Loewen left a robust collection of books, articles, interviews, and generations of teachers he inspired to teach outside the textbook.
A 5th-grade teacher devises a mixer activity to help her students understand that the Civil Rights Movement was not fueled only by great leaders, but also by ordinary people who became change makers and organized with others.
In honor of Zinn, we are featuring a “Zinn at 100” essay in each issue of Rethinking Schools this year. This is not nostalgia. We commemorate and celebrate Zinn for his ongoing relevance in helping us think about education and activism.
Wolfe-Rocca critiques textbooks’ focus on McCarthyism and describes how, instead, she centers radical activists who have been victims of ongoing government harassment and repression.
Nearly every child in the United States learns about Martin Luther King Jr.’s “I Have a Dream” speech. The March on Washington, where King delivered this speech, is one of […]
A middle school teacher organizes a tribunal for her students on responsibility for the COVID-19 crisis in the United States. Among those on trial are Mother Nature, Gen Z/Millennials, the Healthcare Industry, Racism and White Supremacy, the Chinese Government, the U.S. Government, and the Capitalist System.
Let’s bring the election of 2020 into our classrooms and help our students learn about democracy — and those who would subvert it.
On April 20, 2020, blogger LittleGrayThread made a Facebook post of a note her daughter had written. She reported that in a Zoom class meeting, one of her daughter’s 2nd-grade […]
International Movement for Public Education Privatization, standardized tests, funding cuts, attacks on teachers’ unions and contracts—the issues that are central to teacher activism in the United States are international. In […]
For the adjacent Chicago neighborhoods of Little Village and North Lawndale, two working-class, low-income communities (the former predominantly Latino/a and the latter African-American) on the southwest side of the city, […]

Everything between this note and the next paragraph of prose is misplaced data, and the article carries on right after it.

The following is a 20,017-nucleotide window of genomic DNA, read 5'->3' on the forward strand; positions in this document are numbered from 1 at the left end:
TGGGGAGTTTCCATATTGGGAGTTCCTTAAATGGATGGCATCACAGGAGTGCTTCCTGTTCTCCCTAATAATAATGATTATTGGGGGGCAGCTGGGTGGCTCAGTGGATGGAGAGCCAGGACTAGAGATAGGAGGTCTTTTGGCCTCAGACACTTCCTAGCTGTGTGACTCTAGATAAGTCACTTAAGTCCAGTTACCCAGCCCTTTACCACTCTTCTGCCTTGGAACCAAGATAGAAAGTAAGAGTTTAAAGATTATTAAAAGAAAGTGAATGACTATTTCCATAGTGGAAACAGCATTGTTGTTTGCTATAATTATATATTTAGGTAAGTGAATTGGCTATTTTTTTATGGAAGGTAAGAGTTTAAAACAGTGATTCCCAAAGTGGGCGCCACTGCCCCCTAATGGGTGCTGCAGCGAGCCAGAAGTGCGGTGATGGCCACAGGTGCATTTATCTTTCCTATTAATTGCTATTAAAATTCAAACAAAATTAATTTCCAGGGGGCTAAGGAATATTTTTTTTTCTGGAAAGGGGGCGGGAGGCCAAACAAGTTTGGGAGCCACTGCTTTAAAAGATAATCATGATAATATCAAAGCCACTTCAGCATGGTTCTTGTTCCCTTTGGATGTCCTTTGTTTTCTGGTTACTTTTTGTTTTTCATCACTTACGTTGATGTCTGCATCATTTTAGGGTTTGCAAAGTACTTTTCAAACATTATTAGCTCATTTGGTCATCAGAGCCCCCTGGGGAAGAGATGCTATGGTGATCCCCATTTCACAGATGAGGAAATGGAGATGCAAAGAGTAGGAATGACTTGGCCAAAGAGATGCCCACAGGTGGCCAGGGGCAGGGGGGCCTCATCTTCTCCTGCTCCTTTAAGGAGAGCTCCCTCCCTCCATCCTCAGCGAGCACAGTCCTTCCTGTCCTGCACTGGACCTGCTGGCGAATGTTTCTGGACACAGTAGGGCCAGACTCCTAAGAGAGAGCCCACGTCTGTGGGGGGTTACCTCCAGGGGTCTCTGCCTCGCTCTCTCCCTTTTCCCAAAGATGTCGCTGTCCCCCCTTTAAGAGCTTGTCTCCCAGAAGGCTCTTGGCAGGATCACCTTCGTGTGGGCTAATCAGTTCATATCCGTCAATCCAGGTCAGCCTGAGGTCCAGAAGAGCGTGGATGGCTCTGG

Film Radio Free Oaxaca Un poquito de tanta verdad (A Little Bit of So Much Truth) Director: Jill Freidberg Corrugated Films, 2007 (www.corrugate.org) DVD. 93 min. By Kelley Dawson Salas Un Poquito de Tanta Verdad […]
I wish I could say my colleagues Cresslyn Clay, Colin Pierce, and I had it all worked out from the beginning, and that we carefully crafted each nuance that prompted […]
Of Thee I Sing: A Letter to My DaughtersBy Barack Obama Illustrated by Loren Long(Knopf, 2010) On the title page of President Barack Obama’s picture book, Of Thee I Sing: A […]
This year is the 40th anniversary of the Chicana/o School Blowouts
Latinos dance, they sing, they happily play baseball. And what great food!
A high school teacher uses a role play so students can imagine life during Reconstruction, the possibilities of the post-Civil War era, and the difficult decisions that Black communities had to wrestle with.
In an era when a U.S. president calls Haiti and African nations shithole countries; a time when hate crimes are on the rise; a time when Black students are suspended at four times the rate of white students; and a time when we have lost 26,000 Black teachers since 2002, building a movement for racial justice in the schools is an urgent task. Black lives will matter at schools only when this movement becomes a mass uprising that unites the power of educator unions and families to transform public education.
Students’ names are the first thing teachers know about the young people who enter our classrooms; they can signal country of origin, gender, language. Students’ names provide the first moment when a teacher can demonstrate their warmth and humanity, their commitment to seeing and welcoming students’ languages and cultures into the classroom.
A kindergarten teacher looks at birthday celebrations in her classroom and whether all of her students’ home languages and rituals are being uplifted.
Check out these valuable resources, reviewed by Rethinking Schools editors and Teaching for Change colleagues.
A language arts teacher describes a school board debate in which she merely showed up, instead of showing up and fighting for communities of color.
Unfortunately, the transformative history of Reconstruction has been buried. First by a racist tale masquerading as history and now under a top-down narrative focused on white elites. It’s long overdue we unearth the groundswell of activity that brought down the slavers of the South and set a new standard for freedom we are still struggling to achieve today.
The largest civil rights protest wasn’t in the South, it was in New York City in 1964 when hundreds of thousands of students stayed home to protest school segregation. Here’s how today’s students reacted to a lesson about this historic boycott.
How we seed and support student activism will vary from community to community, school to school, and grade level to grade level. But this is a crucial moment in history, and what we do as educators matters. When we help students explore and analyze exploitation, injustice, and danger in the world, we can also help them develop the knowledge and skills to change it.